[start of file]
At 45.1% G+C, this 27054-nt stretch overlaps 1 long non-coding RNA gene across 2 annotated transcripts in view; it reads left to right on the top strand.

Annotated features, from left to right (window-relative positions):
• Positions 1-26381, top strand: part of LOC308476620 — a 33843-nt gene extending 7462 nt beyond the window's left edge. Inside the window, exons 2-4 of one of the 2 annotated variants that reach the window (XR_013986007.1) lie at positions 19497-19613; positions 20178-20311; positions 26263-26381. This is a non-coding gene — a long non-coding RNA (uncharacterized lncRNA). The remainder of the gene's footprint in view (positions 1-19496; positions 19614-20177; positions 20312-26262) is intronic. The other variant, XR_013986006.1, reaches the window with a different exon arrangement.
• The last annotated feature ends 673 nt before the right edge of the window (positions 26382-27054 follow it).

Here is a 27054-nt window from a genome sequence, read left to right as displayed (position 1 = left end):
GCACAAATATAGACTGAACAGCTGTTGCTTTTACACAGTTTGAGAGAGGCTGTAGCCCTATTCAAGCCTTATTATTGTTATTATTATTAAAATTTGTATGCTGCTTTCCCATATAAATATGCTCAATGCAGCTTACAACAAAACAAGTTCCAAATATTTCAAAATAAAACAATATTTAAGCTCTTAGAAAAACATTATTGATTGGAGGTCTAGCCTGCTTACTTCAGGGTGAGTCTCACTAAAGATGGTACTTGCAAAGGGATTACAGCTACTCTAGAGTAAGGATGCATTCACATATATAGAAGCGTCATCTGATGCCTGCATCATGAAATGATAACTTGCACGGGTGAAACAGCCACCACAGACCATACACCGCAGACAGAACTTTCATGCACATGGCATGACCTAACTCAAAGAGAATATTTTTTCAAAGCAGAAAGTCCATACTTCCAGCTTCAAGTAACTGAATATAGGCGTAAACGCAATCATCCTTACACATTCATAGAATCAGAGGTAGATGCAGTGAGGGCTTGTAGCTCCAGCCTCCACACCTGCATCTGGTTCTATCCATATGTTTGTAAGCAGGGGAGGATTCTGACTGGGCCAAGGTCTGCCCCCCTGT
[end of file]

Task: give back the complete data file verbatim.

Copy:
At 45.1% G+C, this 27054-nt stretch overlaps 1 long non-coding RNA gene across 2 annotated transcripts in view; it reads left to right on the top strand.

Annotated features, from left to right (window-relative positions):
• Positions 1-26381, top strand: part of LOC308476620 — a 33843-nt gene extending 7462 nt beyond the window's left edge. Inside the window, exons 2-4 of one of the 2 annotated variants that reach the window (XR_013986007.1) lie at positions 19497-19613; positions 20178-20311; positions 26263-26381. This is a non-coding gene — a long non-coding RNA (uncharacterized lncRNA). The remainder of the gene's footprint in view (positions 1-19496; positions 19614-20177; positions 20312-26262) is intronic. The other variant, XR_013986006.1, reaches the window with a different exon arrangement.
• The last annotated feature ends 673 nt before the right edge of the window (positions 26382-27054 follow it).

Here is a 27054-nt window from a genome sequence, read left to right as displayed (position 1 = left end):
GCACAAATATAGACTGAACAGCTGTTGCTTTTACACAGTTTGAGAGAGGCTGTAGCCCTATTCAAGCCTTATTATTGTTATTATTATTAAAATTTGTATGCTGCTTTCCCATATAAATATGCTCAATGCAGCTTACAACAAAACAAGTTCCAAATATTTCAAAATAAAACAATATTTAAGCTCTTAGAAAAACATTATTGATTGGAGGTCTAGCCTGCTTACTTCAGGGTGAGTCTCACTAAAGATGGTACTTGCAAAGGGATTACAGCTACTCTAGAGTAAGGATGCATTCACATATATAGAAGCGTCATCTGATGCCTGCATCATGAAATGATAACTTGCACGGGTGAAACAGCCACCACAGACCATACACCGCAGACAGAACTTTCATGCACATGGCATGACCTAACTCAAAGAGAATATTTTTTCAAAGCAGAAAGTCCATACTTCCAGCTTCAAGTAACTGAATATAGGCGTAAACGCAATCATCCTTACACATTCATAGAATCAGAGGTAGATGCAGTGAGGGCTTGTAGCTCCAGCCTCCACACCTGCATCTGGTTCTATCCATATGTTTGTAAGCAGGGGAGGATTCTGACTGGGCCAAGGTCTGCCCCCCTGT